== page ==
Rouspeteur Offline
member

Registered: 03/10/01
Posts: 163
At times the process of getting through school (with the volume of work, tests, homework etc) seems to close doors to real learning meaning that it has to be deferred to a time when you can reflect.

I heartily agree with you. When I was an undergrad I avoided arts courses because I did not want to have to give the professor's opinion back him (or her). In three years I took a two-semester course in music apreciation (A+) and one semester each of Greek history and Roman History in order to meet the degree requirements. I couldn't afford to have a low mark in an arts course affect my average and I just didn't have time. All of my electives ended up being in physics and math so I could get on with a career.

It was only after I finished all of my schooling that I was able to even start pursuing other interests. In 22 years, when I am ready to retire, I can then go and get the Classics degree I always wanted without having to worry that I woun't be able to get a job with it!




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#53630 - 03/07/02 06:17 PM Re: Declining Standards, part 2
Rouspeteur Offline
member

Registered: 03/10/01
Posts: 163
I too think that standards are declining, but I think it is a concern common to many cultures.

I remember a conversation I had with my fellow students when I was in Montréal. There were about eight of us, half French and half English. They were concerned about the declining standards of education in general and French in particular. They noted that universities were starting to have French proficiency exams for their francophone students. They were surprised to learn that a lot of English universities are doing the same thing for the same reason. The universities do not believe in the product they recieve from high schools any more.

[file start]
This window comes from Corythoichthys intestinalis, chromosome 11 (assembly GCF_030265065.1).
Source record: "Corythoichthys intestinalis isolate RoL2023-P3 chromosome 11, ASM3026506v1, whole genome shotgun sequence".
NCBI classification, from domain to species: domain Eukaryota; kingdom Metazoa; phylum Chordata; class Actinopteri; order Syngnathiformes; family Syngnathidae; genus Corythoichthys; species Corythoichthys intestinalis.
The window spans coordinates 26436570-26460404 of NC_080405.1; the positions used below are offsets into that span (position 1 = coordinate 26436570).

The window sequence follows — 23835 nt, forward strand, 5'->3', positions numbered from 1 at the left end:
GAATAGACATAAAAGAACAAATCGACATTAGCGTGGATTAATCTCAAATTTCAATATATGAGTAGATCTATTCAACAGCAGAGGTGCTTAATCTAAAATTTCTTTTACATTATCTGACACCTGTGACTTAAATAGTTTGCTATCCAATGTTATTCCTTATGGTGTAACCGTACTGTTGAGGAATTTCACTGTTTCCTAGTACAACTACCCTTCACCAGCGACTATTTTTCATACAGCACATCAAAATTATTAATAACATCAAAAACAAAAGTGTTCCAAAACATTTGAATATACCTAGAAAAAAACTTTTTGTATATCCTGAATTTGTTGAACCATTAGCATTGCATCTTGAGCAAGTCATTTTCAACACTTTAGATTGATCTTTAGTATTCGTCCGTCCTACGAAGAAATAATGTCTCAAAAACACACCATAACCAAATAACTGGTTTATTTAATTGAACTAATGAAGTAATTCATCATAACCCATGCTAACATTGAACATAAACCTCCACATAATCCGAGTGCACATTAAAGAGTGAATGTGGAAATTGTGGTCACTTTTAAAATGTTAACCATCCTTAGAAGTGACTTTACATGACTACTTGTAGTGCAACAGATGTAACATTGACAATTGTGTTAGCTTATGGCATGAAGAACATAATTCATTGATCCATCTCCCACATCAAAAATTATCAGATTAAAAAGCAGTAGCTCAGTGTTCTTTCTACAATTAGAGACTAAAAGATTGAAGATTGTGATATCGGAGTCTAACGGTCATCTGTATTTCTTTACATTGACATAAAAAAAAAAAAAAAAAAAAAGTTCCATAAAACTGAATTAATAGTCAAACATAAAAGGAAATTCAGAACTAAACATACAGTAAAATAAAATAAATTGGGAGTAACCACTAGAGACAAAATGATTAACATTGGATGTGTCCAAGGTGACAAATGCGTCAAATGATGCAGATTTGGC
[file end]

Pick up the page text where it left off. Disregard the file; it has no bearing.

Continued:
We would prefer to put our children in a private school, but there isn't a French one where we live. Luckily though, there is a French Catholic Public school about 10 miles away that they will be able to go to. Because we are in a predominately English area, the school will function more like a private school because there is a lot of parental involvement. The nuns teach the children respect and expect them to work hard.




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#53631 - 03/08/02 06:56 PM Re: Declining Standards, part 2
jmh Offline
Pooh-Bah

Registered: 03/22/00
Posts: 1981
>In 22 years, when I am ready to retire, I can then go and get the Classics degree I always wanted without having to worry that I woun't be able to get a job with it!

It is always possible to get a job with an arts degree. You must know the story of two friends walking down the street. One mentions that he met a friend who had gone away to study an arts course years ago. "What did you say to him?", said one friend. "Oh, just a Big Mac and a large fries," said the other.- Apologies for the old joke!



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#53632 - 03/08/02 07:20 PM .
Max Quordlepleen Offline
Carpal Tunnel

Registered: 08/12/00
Posts: 3409

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#53633 - 03/08/02 08:46 PM Re: Declining Standards, part 2
Angel Offline
addict

Registered: 12/28/01
Posts: 688
In a similiar vein, I guess that USns probably don't refer to a BA as a Bugger All.

No, I think that's Burger all here.


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#53634 - 03/17/02 02:36 PM Re: Declining Standards, part 2
Capital Kiwi Offline
Carpal Tunnel

Registered: 11/13/00
Posts: 3146
Loc: Northamptonshire, England
You're all full of it. Big Macs and large fries are served up by former Cobol programmers. Unless they're sweeping the floors, of course!

_________________________
The idiot also known as Capfka ...

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#53635 - 03/28/02 07:29 PM Re: Declining Standards, part 2
belligerentyouth Offline
old hand

Registered: 12/20/00
Posts: 1055
Loc: Berlin
> A sensitive mentor can help you light your own spark for subjects that might elude you otherwise.

Mmm.....
http://www.guardian.co.uk/Columnists/Column/0,5673,674732,00.html